Posted by: jimd52 | January 8, 2008 3:04 PM | Report abuse

jimd -- you are right. i meant to say that we have been in Iraq longer than we were in WW2, but didn't phrase it well.

anyone else getting freak winter weather? it was 10 a week ago here, today it's 65, supposd to go to 68. lovely but messing up my garden.

Posted by: drindl | January 8, 2008 3:03 PM | Report abuse

Mike

I don't see how Thompson salvages anything in South Carolina give the Huckaboom. He is not picking up much support anywhere as far as I can tell. I do see a path to the nomination for McCain. Romney, if he finishes a close second in NH, might be able to pull something out on Tsunami Tuesday given his resources. Giuliani is in big trouble. His Florida lead has disappeared and McCain is picking up some of his support. With McCain, Huckabee and, perhaps, Romney having viable campaigns there is not much room for someone who sat out the early contests.

Posted by: jimd52 | January 8, 2008 3:01 PM | Report abuse

so sabotage barack and take your ball and go home. the moderates, liek biden clinton difi) are now moderate republcains. Whien cry and complain if they dont' get everything exactly how they want.

compromise. that is the key word here. let me ask this. If the vote was tomorrow and you had obama agaisnt george bush, who would you choose? If you say obama, then please quit sabotaging him clinton supporters and moderates. Because if we get ANY of the repbuclains (short or paul and huck) we're getting more of the same. think on that before following down the clinton sabotage track and trying to personally destroy a good man fighting for his country

Krishnamurti,
Where in my posting to you come up with me trying to sabotage Obama?... if you actually read it I was commenting on media perception twisting outcome, to support this premise I mentioned a way that Sen. Obama could actually be hurt by spinning down a less than hyped prediction.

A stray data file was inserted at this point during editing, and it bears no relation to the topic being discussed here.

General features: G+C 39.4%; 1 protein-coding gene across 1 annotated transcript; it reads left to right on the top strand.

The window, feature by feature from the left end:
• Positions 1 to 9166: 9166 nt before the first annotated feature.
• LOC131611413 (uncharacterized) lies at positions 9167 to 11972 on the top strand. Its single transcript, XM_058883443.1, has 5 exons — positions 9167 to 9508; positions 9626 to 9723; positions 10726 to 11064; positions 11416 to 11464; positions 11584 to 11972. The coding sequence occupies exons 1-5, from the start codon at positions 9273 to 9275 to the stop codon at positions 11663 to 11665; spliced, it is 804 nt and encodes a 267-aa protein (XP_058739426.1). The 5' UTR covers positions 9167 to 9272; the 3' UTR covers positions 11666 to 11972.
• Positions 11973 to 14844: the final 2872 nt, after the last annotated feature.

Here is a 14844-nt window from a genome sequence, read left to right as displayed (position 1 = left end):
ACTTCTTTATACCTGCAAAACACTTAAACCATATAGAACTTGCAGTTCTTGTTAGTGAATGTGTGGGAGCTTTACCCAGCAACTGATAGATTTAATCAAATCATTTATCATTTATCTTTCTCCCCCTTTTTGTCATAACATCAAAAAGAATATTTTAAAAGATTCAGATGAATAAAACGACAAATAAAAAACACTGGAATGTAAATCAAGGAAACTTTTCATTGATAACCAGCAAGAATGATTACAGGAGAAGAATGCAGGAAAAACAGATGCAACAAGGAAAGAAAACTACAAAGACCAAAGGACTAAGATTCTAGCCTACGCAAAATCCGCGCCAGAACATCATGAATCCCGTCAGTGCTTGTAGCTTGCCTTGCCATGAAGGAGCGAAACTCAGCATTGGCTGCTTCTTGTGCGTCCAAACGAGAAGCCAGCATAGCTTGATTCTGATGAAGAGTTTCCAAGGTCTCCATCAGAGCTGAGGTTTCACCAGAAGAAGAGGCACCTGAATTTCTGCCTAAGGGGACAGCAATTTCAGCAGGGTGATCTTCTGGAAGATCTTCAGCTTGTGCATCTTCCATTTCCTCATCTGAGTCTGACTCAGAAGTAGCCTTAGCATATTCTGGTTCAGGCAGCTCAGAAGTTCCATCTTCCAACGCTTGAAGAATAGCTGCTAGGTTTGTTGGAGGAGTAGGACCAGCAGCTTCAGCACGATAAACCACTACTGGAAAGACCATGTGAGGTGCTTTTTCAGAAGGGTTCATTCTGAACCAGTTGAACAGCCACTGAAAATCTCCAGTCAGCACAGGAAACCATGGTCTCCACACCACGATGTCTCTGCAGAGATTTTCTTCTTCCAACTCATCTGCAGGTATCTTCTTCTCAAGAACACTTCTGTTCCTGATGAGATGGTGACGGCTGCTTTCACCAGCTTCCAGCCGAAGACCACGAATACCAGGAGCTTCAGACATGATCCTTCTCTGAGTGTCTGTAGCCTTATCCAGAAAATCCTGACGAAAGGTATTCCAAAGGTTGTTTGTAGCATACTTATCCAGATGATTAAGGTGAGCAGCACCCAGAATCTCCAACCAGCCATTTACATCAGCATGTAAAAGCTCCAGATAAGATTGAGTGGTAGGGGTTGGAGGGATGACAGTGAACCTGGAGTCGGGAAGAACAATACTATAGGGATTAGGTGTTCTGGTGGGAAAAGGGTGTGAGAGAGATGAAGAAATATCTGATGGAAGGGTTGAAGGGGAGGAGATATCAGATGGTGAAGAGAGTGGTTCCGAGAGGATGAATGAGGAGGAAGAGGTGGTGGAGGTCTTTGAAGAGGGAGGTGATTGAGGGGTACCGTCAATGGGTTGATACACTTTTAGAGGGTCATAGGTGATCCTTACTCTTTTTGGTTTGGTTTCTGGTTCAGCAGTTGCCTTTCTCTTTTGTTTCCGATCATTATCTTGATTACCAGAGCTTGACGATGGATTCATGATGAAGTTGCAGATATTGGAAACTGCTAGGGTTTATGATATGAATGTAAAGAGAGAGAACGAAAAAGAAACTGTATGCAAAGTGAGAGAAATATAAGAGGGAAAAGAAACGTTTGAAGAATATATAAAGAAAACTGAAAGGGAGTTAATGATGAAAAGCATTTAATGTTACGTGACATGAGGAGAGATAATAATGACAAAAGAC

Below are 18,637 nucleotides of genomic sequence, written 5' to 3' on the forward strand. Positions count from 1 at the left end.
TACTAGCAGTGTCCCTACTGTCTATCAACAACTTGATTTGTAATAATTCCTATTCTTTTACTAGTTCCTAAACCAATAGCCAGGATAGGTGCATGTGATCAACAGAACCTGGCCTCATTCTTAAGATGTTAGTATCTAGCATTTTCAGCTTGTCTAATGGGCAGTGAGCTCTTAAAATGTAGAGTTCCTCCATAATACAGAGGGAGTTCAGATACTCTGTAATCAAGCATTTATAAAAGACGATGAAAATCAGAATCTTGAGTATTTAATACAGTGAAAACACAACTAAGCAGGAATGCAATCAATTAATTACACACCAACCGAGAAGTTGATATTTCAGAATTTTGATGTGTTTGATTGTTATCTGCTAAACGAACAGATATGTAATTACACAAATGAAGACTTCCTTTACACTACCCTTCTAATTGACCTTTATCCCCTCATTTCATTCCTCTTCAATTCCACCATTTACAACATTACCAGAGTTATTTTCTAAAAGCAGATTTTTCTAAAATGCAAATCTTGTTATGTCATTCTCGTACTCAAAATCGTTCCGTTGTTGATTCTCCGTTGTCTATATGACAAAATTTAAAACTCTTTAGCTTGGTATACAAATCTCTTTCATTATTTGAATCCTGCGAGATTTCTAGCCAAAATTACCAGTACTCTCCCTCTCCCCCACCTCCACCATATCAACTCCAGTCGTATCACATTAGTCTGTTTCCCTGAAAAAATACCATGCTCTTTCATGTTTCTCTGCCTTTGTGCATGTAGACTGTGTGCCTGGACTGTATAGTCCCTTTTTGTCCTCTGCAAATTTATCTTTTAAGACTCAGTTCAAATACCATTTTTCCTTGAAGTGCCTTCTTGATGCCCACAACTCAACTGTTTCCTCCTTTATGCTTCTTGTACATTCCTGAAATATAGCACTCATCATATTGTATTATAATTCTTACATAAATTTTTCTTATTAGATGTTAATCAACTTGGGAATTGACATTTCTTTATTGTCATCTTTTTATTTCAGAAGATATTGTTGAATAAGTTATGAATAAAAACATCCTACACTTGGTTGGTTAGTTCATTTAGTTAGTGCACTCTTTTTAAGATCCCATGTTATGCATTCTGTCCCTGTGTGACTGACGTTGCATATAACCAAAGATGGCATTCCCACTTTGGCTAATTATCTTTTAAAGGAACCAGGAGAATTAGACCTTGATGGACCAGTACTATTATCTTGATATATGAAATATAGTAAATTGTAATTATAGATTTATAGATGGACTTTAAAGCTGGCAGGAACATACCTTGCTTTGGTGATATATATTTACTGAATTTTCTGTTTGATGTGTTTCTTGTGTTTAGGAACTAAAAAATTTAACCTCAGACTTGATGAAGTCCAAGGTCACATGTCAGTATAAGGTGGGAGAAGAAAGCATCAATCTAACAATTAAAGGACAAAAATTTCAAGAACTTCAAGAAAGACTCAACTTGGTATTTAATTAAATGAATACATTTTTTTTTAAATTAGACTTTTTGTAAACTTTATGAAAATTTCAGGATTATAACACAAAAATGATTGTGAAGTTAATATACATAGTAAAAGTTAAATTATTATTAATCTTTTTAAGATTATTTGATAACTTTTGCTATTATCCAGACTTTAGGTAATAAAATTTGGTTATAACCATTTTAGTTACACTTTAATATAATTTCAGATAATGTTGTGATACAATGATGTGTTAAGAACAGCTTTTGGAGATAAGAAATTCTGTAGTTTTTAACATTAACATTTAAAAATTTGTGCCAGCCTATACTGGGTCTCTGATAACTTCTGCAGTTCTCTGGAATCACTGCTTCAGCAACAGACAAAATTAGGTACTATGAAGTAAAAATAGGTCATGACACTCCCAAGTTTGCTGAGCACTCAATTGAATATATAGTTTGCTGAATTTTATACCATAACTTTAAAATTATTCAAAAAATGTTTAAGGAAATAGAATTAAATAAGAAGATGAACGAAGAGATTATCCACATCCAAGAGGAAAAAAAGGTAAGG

In the end, I simply suggested that voters, act on their own personal, autonomous views of the candiates (democracy in action?)and to be wary of media fueled hype.

Take your time vote for who you think is best. Dont jump onto to any band-wagons.

If everyone did this then there's a great chance Obama would be the nominee and an eventual legendary President, but lets not jump so fast that we end up with Candidate Kerry... who couldn't beat the most incompetent President is American history...

Dont buy the hype, youre voting for your party's nominee and eventually you're voting for president, you arent betting on the superbowl... if you vote for the candidate that you think will do the best job and s/he doesnt win so be it...

Posted by: perkinsneurology | January 8, 2008 2:57 PM | Report abuse

I think Thompson is more of a wildcard than either Huckabee or Giuliani.

If he starts picking up votes in, and after, SC, there's no telling how far he can go.

Whereas, Rudy and Huck both have paths to the nom.

Finally, I agree with the Rudy anomoly - he has no more foreign policy experience than Obama. I just happen to agree with his ideas more.

Posted by: USMC_Mike | January 8, 2008 2:52 PM | Report abuse

I see you rich lowery :). I haven't forgot about you.

"Liberal Fascism
A conservative slur no longer.

By Rich Lowry

Editor's note: This column is available exclusively through King Features Syndicate. For permission to reprint or excerpt this copyrighted material, please contact: kfsreprint@hearstsc.com, or phone 800-708-7311, ext 246).

The f-bomb of American politics is the word "fascist," routinely hurled by the left at conservatives. Ronald Reagan and Barry Goldwater were smeared as incipient fascists, and George W. Bush now receives the honor, along with practically anyone to the right of Rosie O'Donnell on a college campus

"

http://article.nationalreview.com/?q=YjBiYzdhODQwNmE0MTc5Y2M0NmM2ZGY4MWRhMTkxYjA=

r

u

Posted by: JKrishnamurti | January 8, 2008 2:49 PM | Report abuse

Mark, bokonon

There are reports of a tsunami of a turnout in New Hampshire and a run on Democratic ballots that threatens to exhaust the supply.

This looks very good for Obama and disasterous for Clinton.

Posted by: jimd52 | January 8, 2008 2:47 PM | Report abuse

As a young man who as never voted before this time, I'm cacusing and voting this time, as I am finally represented by two candidates, and in the diagnosis also paul (just not his persrciption), a gree with everything bokonon13 just said.

Iowa was a filter. A gauge if you will. Now that the old folk see the young are out in full force, we may fiannly get a vote that represents the american people. Unless they gop/moderate dem's cheat again, that is. Witht eh number we are bringing, I don't know how thye could cheat.

Posted by: JKrishnamurti | January 8, 2008 2:46 PM | Report abuse

drindl